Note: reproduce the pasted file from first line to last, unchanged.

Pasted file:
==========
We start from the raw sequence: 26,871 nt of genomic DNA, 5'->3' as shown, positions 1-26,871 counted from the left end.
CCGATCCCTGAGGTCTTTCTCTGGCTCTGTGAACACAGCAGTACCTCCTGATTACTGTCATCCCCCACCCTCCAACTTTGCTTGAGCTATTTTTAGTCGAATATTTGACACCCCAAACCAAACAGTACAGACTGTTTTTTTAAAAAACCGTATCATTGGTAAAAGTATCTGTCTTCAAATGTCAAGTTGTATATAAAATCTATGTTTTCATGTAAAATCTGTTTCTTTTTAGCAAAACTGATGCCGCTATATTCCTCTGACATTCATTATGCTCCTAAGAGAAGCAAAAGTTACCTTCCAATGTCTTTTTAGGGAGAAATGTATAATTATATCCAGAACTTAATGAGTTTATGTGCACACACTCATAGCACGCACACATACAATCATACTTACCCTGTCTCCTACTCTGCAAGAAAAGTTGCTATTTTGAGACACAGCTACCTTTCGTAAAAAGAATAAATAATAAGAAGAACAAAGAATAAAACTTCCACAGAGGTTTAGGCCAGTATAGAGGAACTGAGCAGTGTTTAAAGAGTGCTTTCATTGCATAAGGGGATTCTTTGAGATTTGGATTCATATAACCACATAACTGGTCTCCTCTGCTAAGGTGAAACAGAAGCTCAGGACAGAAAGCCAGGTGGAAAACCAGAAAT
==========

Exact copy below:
We start from the raw sequence: 26,871 nt of genomic DNA, 5'->3' as shown, positions 1-26,871 counted from the left end.
CCGATCCCTGAGGTCTTTCTCTGGCTCTGTGAACACAGCAGTACCTCCTGATTACTGTCATCCCCCACCCTCCAACTTTGCTTGAGCTATTTTTAGTCGAATATTTGACACCCCAAACCAAACAGTACAGACTGTTTTTTTAAAAAACCGTATCATTGGTAAAAGTATCTGTCTTCAAATGTCAAGTTGTATATAAAATCTATGTTTTCATGTAAAATCTGTTTCTTTTTAGCAAAACTGATGCCGCTATATTCCTCTGACATTCATTATGCTCCTAAGAGAAGCAAAAGTTACCTTCCAATGTCTTTTTAGGGAGAAATGTATAATTATATCCAGAACTTAATGAGTTTATGTGCACACACTCATAGCACGCACACATACAATCATACTTACCCTGTCTCCTACTCTGCAAGAAAAGTTGCTATTTTGAGACACAGCTACCTTTCGTAAAAAGAATAAATAATAAGAAGAACAAAGAATAAAACTTCCACAGAGGTTTAGGCCAGTATAGAGGAACTGAGCAGTGTTTAAAGAGTGCTTTCATTGCATAAGGGGATTCTTTGAGATTTGGATTCATATAACCACATAACTGGTCTCCTCTGCTAAGGTGAAACAGAAGCTCAGGACAGAAAGCCAGGTGGAAAACCAGAAAT